The waiting lists up there are for chronic conditions, not emergent care. That is things like hip replacements, back surgeries, where people are uncomfortable but manage. My step daughter’s mother is on such a waiting list. She complains, but manages. I have no clue about things like efficacy of surgeries and hip replacements and all of that, nor do you. But that sort of thing down here in the states is generally done by our Medicare system. Seems our socialized medicine is better than theirs.

          Taken as a whole, our health care is pretty good for trauma, but unable to cure illnesses. I’ve lost three brothers to cancer, and doctors could do nothing for them. They don’t know how. It’s amazingly expensive and ineffective.

          And anyway, the Canadian numbers are trifling, insignificant. Americans going to Mexico for care are putting pressure on that system. Costa Rica offers far better and cheaper dentistry, and Americans flock down there for it. The overwhelming majority of Canadians prefer their system, and the majority of Americans do not like ours. That’s because the marketplace cannot deal with health care without scaling and exclusion. The profit incentive demands that a certain percentage of the population be without insurance.

          Wrote that all by myself, I did. Did not throw one citation at you. I try to think for myself.

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        • Big Swede says:

          Here’s one citation free. If US governmental run health care (insurance free) is nirvana how come the Indian Health Service and the Veterans Association is so fucked up?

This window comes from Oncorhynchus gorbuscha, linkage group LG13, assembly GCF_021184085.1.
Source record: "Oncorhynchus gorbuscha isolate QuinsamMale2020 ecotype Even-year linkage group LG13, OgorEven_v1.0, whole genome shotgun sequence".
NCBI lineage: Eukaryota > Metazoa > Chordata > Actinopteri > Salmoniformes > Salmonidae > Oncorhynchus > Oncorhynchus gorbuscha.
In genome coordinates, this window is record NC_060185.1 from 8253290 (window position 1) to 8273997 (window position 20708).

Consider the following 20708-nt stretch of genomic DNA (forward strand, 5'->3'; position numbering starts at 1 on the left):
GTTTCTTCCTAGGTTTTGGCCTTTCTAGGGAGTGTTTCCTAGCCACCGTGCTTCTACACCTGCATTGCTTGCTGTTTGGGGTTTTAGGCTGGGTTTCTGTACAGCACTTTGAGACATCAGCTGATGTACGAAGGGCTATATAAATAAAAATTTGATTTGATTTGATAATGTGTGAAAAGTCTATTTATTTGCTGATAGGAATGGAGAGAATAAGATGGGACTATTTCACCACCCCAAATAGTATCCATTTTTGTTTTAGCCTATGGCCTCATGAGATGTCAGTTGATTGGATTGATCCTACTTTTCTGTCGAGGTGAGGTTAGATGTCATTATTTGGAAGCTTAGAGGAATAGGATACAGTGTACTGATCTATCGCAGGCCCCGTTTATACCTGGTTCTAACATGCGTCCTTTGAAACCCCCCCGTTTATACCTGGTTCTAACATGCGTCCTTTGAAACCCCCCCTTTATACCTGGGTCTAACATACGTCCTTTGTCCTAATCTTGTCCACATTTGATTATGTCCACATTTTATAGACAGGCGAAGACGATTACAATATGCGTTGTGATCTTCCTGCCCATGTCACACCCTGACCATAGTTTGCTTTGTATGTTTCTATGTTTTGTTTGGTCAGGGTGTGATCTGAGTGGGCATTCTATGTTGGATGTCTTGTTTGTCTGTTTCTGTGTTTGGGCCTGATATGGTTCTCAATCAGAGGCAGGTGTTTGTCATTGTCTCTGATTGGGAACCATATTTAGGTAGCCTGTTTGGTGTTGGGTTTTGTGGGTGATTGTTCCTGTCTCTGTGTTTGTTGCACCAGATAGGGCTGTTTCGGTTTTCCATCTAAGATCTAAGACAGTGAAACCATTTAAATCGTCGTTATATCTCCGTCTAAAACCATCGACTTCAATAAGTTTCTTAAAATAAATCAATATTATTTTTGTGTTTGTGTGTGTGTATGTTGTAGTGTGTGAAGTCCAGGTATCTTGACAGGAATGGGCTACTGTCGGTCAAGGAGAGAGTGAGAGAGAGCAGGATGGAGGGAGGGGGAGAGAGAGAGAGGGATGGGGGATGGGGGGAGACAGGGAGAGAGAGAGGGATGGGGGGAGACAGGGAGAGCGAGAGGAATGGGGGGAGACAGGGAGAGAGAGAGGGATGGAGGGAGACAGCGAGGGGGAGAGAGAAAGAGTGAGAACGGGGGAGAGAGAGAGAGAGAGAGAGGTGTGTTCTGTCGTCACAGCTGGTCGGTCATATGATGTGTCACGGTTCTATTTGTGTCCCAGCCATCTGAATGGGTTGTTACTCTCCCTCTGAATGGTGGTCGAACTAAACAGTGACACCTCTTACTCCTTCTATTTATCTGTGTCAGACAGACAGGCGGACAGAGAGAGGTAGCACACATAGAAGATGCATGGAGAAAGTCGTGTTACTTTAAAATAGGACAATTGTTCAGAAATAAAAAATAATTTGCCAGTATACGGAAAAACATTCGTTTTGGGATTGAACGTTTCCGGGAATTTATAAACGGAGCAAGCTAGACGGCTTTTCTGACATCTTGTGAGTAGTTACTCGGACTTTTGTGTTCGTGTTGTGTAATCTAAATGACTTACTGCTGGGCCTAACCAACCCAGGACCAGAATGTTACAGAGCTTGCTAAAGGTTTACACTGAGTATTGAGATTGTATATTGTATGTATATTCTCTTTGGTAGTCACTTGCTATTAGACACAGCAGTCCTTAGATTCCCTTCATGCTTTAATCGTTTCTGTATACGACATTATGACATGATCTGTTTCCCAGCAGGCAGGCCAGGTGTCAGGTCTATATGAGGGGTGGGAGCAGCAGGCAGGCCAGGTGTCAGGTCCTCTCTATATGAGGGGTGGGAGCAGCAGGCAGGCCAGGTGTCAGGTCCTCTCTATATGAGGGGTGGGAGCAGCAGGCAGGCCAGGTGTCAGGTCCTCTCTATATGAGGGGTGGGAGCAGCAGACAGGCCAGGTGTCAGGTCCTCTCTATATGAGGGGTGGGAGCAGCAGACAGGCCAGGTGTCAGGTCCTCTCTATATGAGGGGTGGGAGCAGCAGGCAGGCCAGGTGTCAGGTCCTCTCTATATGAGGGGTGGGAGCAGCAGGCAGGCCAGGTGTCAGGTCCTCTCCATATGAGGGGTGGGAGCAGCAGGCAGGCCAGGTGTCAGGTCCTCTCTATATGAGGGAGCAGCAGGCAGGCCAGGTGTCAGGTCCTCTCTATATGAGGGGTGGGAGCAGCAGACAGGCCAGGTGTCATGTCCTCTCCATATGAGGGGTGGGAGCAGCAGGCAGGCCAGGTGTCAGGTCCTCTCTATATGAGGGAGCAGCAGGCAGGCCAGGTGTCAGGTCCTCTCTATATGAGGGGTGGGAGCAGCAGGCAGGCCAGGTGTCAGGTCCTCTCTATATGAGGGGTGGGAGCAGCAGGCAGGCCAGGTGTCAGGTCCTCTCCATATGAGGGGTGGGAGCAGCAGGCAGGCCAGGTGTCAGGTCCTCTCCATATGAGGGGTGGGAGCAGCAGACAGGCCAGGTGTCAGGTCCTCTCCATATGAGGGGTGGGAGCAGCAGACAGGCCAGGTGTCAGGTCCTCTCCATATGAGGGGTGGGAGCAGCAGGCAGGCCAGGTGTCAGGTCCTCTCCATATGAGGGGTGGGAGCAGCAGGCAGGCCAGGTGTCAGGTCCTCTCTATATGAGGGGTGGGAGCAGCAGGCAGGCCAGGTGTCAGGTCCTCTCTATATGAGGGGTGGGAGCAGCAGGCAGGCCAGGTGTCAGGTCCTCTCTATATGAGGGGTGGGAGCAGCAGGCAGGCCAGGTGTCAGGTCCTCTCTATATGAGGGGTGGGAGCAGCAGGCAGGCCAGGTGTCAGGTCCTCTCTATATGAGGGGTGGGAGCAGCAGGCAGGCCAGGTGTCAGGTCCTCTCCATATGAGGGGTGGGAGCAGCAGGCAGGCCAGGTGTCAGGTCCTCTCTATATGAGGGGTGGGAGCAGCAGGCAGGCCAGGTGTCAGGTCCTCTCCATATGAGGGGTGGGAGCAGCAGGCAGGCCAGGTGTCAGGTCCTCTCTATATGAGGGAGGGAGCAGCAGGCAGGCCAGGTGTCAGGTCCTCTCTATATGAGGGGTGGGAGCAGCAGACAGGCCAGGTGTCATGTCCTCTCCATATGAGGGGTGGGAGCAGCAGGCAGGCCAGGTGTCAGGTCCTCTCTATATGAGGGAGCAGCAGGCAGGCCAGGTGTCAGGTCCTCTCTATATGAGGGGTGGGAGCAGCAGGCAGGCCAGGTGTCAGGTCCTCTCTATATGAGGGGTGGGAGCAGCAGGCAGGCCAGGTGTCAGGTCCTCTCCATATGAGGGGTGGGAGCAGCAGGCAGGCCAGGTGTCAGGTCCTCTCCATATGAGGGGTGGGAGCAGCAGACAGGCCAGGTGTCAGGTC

And what would prevent our current system from suffering the same wait times as other nations?

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        • Big Swede says:

          JC, would you support a ban on medical tourism including fines for the privileged that dare seek quality care across our borders?

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        • I would encourage you to investigate those questions yourself, Swede, but first removing confirmation bias from your mind. Just kidding. I know you cannot do that. I do not think the VA is as screwed up as you think, and know nothing about Indian health care. But if we can’t heal white people. i don’t imagine we can help them either.

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  2. Big Swede says:

    By the way I just heard on the news that Trump has 8 senators in his back pocket waiting to vote for Ryancare.

    Does that mean Tester will cross over to the dark side?

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    • Big Swede says:

      I’ll answer my own question with James Conner’s meltdown.

      “I need a break from: reactionary Republicans; prevaricating politicians; lying legislators; dissembling Democrats; black masked anarchists; identity politics; confused and ignorant voters; arrogant bureaucrats; haughty educators; zealots and crackpots and nitwits; global warming deniers; nuts who will register babies but not assault weapons; raw milk legalizers; crusaders for child election judges; cruel fools with an unreasoning fear of opioid painkillers who would deny people in agony the mercy of Mother Morphine; darksiders trying to dismiss Daylight Saving Time. The world has gone crazy, and I’ll go crazy, too, if I don’t step back from the madness for a few days. See you when Spring starts.”- James Conner.

      I think Jimmy knows Tester’s intentions.

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  3. Eric Coobs says:

    Let’s use some common sense here as we listen to the scare-tactics.

    First, there will be no single-payer, or ‘universal’ health care in the USA. Never Happen.